Not all crypto is created equal when its comes to how much electricity is needed to power the digital asset ecosystem, writes Zumo's Amelie Arras.
One of the main criticisms levelled at the crypto sector is its energy consumption. But ‘cryptocurrencies are bad for the environment' is a broad and rather misleading statement.
It masks a much more complex reality and fails to do justice to the growing variety of cryptocurrencies that exist, and the differing consensus mechanisms used to create them. The data aggregator CoinGecko tracks nearly 11,000 cryptocurrencies and blockchain-based tokens, many of which differ hugely in their underpinning technology and energy usage.
One major difference is in the way the crypto network in question is secured and agrees which transactions are legitimate, otherwise known as the consensus mechanism.
Two of the main methods are Proof of Work and Proof of Stake. These are briefly discussed and compared in the table below.
Proof of Work
For transactions to be verified and added to the blockchain, miners are required to dedicate computing power to solving a complex puzzle. Miners are rewarded (in newly-created coin as well as transaction fees) for being the first to correctly solve the puzzle.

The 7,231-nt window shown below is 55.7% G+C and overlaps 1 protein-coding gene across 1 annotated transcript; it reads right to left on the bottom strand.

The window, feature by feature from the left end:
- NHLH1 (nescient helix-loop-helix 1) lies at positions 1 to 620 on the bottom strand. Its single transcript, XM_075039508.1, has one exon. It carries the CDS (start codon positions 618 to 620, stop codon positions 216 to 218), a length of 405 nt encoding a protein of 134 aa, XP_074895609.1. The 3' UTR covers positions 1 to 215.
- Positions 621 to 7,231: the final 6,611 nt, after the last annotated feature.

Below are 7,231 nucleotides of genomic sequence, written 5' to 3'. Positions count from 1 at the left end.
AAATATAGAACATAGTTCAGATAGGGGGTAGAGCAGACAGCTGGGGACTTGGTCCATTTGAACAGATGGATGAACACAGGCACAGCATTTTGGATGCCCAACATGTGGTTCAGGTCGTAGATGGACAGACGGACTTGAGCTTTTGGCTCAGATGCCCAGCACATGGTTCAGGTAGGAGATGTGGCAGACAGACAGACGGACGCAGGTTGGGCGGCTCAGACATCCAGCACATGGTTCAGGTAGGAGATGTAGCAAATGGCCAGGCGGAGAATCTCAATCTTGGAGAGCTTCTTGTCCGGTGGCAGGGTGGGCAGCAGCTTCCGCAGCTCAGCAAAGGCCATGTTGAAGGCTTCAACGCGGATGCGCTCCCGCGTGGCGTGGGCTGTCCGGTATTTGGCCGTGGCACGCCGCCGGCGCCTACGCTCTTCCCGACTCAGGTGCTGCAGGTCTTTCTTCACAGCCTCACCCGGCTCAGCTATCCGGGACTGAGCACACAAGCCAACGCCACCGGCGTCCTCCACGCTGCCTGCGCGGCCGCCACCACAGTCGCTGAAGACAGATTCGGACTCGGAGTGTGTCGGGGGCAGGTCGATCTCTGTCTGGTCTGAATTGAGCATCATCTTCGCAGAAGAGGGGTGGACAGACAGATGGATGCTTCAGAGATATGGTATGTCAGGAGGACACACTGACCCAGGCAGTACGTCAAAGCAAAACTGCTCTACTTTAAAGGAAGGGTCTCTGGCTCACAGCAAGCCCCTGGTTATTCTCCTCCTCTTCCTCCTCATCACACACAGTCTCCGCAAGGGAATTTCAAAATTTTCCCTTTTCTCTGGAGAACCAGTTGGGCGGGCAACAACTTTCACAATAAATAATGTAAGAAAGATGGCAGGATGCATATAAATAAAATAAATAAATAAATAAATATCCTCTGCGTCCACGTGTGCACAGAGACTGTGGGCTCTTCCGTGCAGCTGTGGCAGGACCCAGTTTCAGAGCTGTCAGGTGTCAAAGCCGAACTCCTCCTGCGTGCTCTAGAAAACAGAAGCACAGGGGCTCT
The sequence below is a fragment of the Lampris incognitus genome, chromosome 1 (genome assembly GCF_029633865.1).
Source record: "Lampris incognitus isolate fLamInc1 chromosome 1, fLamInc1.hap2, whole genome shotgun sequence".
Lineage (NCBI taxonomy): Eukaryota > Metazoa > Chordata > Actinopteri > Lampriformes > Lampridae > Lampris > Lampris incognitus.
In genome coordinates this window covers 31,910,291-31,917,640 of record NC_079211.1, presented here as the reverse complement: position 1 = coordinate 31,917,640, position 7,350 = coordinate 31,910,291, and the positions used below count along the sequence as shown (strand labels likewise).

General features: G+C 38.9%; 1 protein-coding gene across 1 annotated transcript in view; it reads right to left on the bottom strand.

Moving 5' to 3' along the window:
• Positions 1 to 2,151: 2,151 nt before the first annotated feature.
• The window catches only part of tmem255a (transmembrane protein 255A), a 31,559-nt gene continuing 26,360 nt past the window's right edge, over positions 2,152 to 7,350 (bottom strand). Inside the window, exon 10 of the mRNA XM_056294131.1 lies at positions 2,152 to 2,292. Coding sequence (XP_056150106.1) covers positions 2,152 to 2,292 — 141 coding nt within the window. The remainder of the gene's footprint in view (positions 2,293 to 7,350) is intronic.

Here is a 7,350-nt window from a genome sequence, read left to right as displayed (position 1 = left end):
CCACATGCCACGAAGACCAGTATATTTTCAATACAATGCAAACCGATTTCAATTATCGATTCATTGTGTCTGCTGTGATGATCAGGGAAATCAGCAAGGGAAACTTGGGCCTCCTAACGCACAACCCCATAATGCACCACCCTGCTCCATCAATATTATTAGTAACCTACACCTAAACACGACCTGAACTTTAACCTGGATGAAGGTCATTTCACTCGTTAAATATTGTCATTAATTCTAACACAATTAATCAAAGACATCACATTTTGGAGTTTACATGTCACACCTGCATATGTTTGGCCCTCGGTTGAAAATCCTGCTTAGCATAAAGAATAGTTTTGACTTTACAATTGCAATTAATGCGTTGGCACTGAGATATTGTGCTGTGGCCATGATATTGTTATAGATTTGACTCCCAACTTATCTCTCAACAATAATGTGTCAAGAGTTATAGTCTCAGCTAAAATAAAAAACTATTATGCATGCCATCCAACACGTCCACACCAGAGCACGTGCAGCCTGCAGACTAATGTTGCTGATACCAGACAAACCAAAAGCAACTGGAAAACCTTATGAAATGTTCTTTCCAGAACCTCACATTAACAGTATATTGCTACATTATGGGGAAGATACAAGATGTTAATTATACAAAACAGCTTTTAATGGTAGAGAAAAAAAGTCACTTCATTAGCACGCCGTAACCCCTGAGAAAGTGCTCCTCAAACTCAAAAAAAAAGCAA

Mechanism: The greater the value of the mining reward, the more miners want to join the network. This increases the combined computing power, the competition, the difficulty of the puzzle, and - ultimately - electricity consumption.
If the value of the reward on offer continues to rise, people are incentivised to spend more energy and more resources to get that reward within the parameters of profitability.
Benefit: A strong inbuilt monetary incentive to do the work of keeping the network secure, with increasing decentralisation (through network participation) as the value of the network increases.
Drawback: Security and network resilience comes at a significant energy cost.
Proof of Stake
For transactions to be verified and added to the blockchain, validators need to own and stake a certain number of coins native to that network. Validators are rewarded (in transaction fees) for creating a new block as part of a randomised process.
Mechanism: All network validators check and confirm the transactions within a given block; of these, one is selected pseudo-randomly to create the block and receive the block reward (weighted by certain factors, generally the size of the stake). In a nutshell, the consensus comes not from proof of work done, but from an economic stake held in the network.
Benefit: Less energy consumption compared to PoW as the rewards are distributed according to the financial stake held in the network as opposed to a mining process based on the competitive expenditure of computing resources.
Drawback: Debated shortcomings in immutability, as PoS systems are unable to draw on the sheer energy costliness of PoW mechanisms, and the accumulated computational work behind them.